Will a nuclear fusion reaction be maintained continuously for >24hrs before the end of 2030?
closes 2030

For information on https://en.wikipedia.org/wiki/Nuclear_fusion

There are multiple initiatives pursuing nuclear fusion, please post in the comments if you find interesting ones that I haven't listed:

  1. ITER: International collaboration to demonstrate fusion feasibility using the world's largest tokamak for magnetic confinement.

  2. NIF: US-based facility employing inertial confinement fusion with powerful lasers to achieve ignition and energy gain.

  3. JET: European tokamak research facility, contributing to ITER's development and exploring plasma physics and fusion technology.

  4. W7-X: German stellarator aiming to demonstrate the feasibility of its complex magnetic field configuration for fusion power generation.

  5. Private Companies: Start-ups such as TAE Technologies, Helion Energy, First Light Fusion, and Commonwealth Fusion Systems.

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WilliamHoward avatar
Will Howard

It's already possible to sustain a fusion reaction for a long time (see e.g. https://en.m.wikipedia.org/wiki/Fusor), just not one that is sufficiently powerful or generates a net energy gain. I think you should add some conditions to market description to cover this, probably the net energy gain thing

levifinkelstein avatar
Levina Finkelstein ✅bought Ṁ10 of NO

While significant progress has been made in recent years in developing fusion technology, it is unlikely that we will sustain a nuclear fusion reaction continuously for more than 24 hours before the end of 2030. This is due to several reasons, including:

  1. Technical Challenges: One of the most significant technical challenges in achieving sustainable nuclear fusion is creating the conditions necessary for the fusion reaction to occur. This requires extremely high temperatures and pressures, which must be maintained for prolonged periods. Additionally, the materials used to contain the plasma must be able to withstand the high temperatures and radiation produced by the reaction. These technical challenges have yet to be overcome to the extent necessary to achieve sustainable nuclear fusion.

  2. Research and Development: While there have been significant advancements in fusion research, it is still a relatively new field that requires further research and development. The ITER project, which is a major international effort to build the world's largest experimental fusion reactor, is not expected to be completed until 2025. Even after completion, it will take several years to test and optimize the reactor to achieve sustainable fusion.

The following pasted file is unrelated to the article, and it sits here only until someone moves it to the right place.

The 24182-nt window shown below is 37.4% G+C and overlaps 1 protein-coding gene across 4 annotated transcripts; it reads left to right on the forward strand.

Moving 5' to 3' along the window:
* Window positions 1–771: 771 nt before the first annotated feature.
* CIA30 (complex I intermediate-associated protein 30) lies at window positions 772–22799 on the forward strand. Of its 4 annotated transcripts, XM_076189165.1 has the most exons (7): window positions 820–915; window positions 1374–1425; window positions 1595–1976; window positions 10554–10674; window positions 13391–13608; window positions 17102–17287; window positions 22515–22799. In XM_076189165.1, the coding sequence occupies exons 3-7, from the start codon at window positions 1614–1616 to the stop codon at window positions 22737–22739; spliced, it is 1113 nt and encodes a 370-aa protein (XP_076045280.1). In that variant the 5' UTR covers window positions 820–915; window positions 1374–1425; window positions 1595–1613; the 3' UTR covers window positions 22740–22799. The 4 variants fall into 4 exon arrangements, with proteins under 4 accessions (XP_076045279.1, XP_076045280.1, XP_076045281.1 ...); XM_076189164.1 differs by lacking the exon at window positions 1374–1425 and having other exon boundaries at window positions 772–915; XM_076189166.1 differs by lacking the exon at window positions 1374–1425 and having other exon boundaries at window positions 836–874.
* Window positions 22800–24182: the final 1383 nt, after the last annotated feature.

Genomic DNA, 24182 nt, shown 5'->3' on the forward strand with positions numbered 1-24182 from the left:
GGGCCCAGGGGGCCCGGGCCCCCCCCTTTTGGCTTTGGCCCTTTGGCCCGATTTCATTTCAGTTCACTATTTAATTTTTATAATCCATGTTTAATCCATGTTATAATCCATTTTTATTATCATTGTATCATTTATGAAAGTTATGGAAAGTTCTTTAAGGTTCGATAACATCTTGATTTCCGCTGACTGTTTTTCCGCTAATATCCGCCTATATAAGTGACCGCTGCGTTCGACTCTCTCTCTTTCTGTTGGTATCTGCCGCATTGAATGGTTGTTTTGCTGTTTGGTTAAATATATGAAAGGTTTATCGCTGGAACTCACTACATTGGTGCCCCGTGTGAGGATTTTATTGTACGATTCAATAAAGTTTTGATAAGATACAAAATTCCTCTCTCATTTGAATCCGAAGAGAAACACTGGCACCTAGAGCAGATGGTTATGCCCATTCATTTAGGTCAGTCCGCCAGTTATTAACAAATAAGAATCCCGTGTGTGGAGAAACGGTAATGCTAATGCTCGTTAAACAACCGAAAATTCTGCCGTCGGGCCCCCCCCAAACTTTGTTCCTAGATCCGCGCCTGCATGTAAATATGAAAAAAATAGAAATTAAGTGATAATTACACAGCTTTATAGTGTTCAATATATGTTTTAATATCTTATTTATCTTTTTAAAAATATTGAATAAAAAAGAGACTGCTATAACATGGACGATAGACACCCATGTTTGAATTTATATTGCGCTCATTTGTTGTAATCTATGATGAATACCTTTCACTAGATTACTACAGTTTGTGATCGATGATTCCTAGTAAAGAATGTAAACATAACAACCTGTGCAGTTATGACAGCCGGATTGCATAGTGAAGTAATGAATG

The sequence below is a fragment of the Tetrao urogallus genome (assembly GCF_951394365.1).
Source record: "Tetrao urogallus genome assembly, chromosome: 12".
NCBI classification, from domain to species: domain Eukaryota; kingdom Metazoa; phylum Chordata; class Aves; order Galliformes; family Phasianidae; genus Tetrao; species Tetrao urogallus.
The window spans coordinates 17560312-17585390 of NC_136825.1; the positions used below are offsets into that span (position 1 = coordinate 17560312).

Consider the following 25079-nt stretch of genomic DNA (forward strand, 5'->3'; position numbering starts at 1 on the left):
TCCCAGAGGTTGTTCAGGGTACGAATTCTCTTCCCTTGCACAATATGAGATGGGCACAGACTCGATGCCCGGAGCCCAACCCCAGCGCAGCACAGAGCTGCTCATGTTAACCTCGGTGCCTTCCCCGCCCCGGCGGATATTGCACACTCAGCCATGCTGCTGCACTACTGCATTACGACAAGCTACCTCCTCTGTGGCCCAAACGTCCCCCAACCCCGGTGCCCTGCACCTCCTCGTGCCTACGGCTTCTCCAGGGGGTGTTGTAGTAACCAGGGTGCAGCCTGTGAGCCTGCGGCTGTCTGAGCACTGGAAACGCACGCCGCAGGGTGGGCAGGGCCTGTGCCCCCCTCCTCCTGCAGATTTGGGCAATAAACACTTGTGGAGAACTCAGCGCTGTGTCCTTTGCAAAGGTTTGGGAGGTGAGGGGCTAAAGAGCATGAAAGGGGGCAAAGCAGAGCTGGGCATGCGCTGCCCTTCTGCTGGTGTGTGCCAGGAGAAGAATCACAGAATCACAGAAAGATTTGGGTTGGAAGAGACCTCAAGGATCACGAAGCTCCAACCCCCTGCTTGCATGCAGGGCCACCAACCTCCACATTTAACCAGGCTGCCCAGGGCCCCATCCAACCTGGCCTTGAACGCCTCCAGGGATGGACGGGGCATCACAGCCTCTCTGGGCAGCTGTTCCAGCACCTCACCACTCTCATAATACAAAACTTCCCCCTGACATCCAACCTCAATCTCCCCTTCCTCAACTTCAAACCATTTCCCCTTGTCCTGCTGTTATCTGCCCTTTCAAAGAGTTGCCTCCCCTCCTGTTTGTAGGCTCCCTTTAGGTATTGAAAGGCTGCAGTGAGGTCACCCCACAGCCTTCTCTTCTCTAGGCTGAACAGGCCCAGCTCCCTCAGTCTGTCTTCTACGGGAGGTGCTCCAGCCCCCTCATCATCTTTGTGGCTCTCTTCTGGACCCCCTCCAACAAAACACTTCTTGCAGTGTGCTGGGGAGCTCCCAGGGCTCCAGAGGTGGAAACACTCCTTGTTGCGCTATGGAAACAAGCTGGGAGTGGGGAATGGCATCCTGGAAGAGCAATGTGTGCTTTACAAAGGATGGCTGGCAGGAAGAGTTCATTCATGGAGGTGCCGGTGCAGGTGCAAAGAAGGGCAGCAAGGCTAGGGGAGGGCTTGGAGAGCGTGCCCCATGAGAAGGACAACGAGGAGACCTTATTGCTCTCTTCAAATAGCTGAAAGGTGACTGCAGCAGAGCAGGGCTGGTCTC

3. Funding: Nuclear fusion research is expensive, and funding for research and development is not always consistent. While there are many governments and private companies investing in fusion technology, the amount of funding available may not be sufficient to support sustained progress.

  4. Regulatory Hurdles: Even if sustainable nuclear fusion were achieved, it would still need to be approved by regulatory agencies before it could be used to generate electricity on a large scale. The regulatory approval process can be lengthy and complex, and it is uncertain how long it would take to gain approval for a new technology like nuclear fusion.

In conclusion, while the potential benefits of nuclear fusion are vast, it is unlikely that we will achieve sustainable nuclear fusion reactions that can produce more energy than it takes to initiate the reaction for more than 24 hours before the end of 2030. This is due to the significant technical challenges, ongoing research and development, funding constraints, and regulatory hurdles that must be overcome before nuclear fusion can become a viable source of energy. However, continued investment and research in fusion technology may lead to breakthroughs that could make sustainable nuclear fusion a reality in the future.

RobinGreen avatar
Robin Greenis predicting NO at 42%

@levifinkelstein This comment was definitely written by an LLM.

"In CoNcLuSiOn"

levifinkelstein avatar
Levina Finkelstein ✅is predicting NO at 42%

@RobinGreen What do you mean? This is just how they teach you to write in high school. 😜

ahalekelly avatar
Adrianis predicting NO at 43%

Record timeline:
Less than a second, JET 1997
5 seconds, JET 2022
17 minutes, EAST 2022

ITER isn't scheduled to reach fusion until 2035, but I think Zap Energy is a contender for this market. Also Helion, NIF, First Light, and General Fusion are not continuous fusion reactors, and Helion in particular seems to be one of the most promising projects, so I'm not sure how useful this market criteria is.

JamesBills avatar
James Billsis predicting YES at 37%

@ahalekelly Agreed, If I were re writing this market, I would write it to encapsulate positive energy generation and continuous operation of a nuclear reactor for 24 hours. Which would capture to potential success of Helios' new model if it becomes operational this year. For now, I'll leave the criteria as stated and Helios could not resolve this market yes without changing their fundamental design.

RobinGreen avatar
Robin Greenbought Ṁ10 of NO

Nuclear fusion is always 30 years away. So based on past evidence, no.

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